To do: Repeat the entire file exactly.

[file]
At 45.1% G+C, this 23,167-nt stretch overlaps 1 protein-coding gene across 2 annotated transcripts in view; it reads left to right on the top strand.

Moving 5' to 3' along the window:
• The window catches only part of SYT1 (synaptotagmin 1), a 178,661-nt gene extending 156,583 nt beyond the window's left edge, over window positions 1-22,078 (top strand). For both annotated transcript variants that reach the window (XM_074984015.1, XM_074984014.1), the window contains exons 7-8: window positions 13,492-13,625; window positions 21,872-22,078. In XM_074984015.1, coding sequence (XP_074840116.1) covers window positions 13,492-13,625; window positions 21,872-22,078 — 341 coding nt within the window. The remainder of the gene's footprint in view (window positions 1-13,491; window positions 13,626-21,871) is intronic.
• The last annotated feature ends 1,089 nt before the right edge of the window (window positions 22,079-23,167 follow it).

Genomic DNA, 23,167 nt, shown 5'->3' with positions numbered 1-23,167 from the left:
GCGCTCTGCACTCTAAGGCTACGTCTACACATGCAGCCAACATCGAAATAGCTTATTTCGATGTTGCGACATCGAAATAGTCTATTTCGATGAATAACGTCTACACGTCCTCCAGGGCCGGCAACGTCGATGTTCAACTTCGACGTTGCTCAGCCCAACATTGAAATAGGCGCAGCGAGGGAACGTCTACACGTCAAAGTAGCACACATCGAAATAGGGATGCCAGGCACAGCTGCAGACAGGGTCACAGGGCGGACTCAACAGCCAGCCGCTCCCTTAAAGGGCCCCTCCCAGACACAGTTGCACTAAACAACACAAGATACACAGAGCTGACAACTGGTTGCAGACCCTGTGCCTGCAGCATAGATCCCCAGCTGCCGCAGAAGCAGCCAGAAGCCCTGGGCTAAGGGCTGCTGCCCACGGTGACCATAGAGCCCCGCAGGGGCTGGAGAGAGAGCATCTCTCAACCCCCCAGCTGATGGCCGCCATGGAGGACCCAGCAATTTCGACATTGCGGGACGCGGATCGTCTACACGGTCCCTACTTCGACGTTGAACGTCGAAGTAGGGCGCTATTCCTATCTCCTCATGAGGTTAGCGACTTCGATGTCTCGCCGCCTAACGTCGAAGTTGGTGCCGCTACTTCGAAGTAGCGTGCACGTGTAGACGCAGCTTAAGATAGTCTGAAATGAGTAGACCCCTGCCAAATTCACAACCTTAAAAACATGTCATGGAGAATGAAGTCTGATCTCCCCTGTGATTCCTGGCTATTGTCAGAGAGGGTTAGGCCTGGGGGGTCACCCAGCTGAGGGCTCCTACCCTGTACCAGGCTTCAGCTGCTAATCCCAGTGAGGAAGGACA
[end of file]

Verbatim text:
At 45.1% G+C, this 23,167-nt stretch overlaps 1 protein-coding gene across 2 annotated transcripts in view; it reads left to right on the top strand.

Moving 5' to 3' along the window:
• The window catches only part of SYT1 (synaptotagmin 1), a 178,661-nt gene extending 156,583 nt beyond the window's left edge, over window positions 1-22,078 (top strand). For both annotated transcript variants that reach the window (XM_074984015.1, XM_074984014.1), the window contains exons 7-8: window positions 13,492-13,625; window positions 21,872-22,078. In XM_074984015.1, coding sequence (XP_074840116.1) covers window positions 13,492-13,625; window positions 21,872-22,078 — 341 coding nt within the window. The remainder of the gene's footprint in view (window positions 1-13,491; window positions 13,626-21,871) is intronic.
• The last annotated feature ends 1,089 nt before the right edge of the window (window positions 22,079-23,167 follow it).

Genomic DNA, 23,167 nt, shown 5'->3' with positions numbered 1-23,167 from the left:
GCGCTCTGCACTCTAAGGCTACGTCTACACATGCAGCCAACATCGAAATAGCTTATTTCGATGTTGCGACATCGAAATAGTCTATTTCGATGAATAACGTCTACACGTCCTCCAGGGCCGGCAACGTCGATGTTCAACTTCGACGTTGCTCAGCCCAACATTGAAATAGGCGCAGCGAGGGAACGTCTACACGTCAAAGTAGCACACATCGAAATAGGGATGCCAGGCACAGCTGCAGACAGGGTCACAGGGCGGACTCAACAGCCAGCCGCTCCCTTAAAGGGCCCCTCCCAGACACAGTTGCACTAAACAACACAAGATACACAGAGCTGACAACTGGTTGCAGACCCTGTGCCTGCAGCATAGATCCCCAGCTGCCGCAGAAGCAGCCAGAAGCCCTGGGCTAAGGGCTGCTGCCCACGGTGACCATAGAGCCCCGCAGGGGCTGGAGAGAGAGCATCTCTCAACCCCCCAGCTGATGGCCGCCATGGAGGACCCAGCAATTTCGACATTGCGGGACGCGGATCGTCTACACGGTCCCTACTTCGACGTTGAACGTCGAAGTAGGGCGCTATTCCTATCTCCTCATGAGGTTAGCGACTTCGATGTCTCGCCGCCTAACGTCGAAGTTGGTGCCGCTACTTCGAAGTAGCGTGCACGTGTAGACGCAGCTTAAGATAGTCTGAAATGAGTAGACCCCTGCCAAATTCACAACCTTAAAAACATGTCATGGAGAATGAAGTCTGATCTCCCCTGTGATTCCTGGCTATTGTCAGAGAGGGTTAGGCCTGGGGGGTCACCCAGCTGAGGGCTCCTACCCTGTACCAGGCTTCAGCTGCTAATCCCAGTGAGGAAGGACA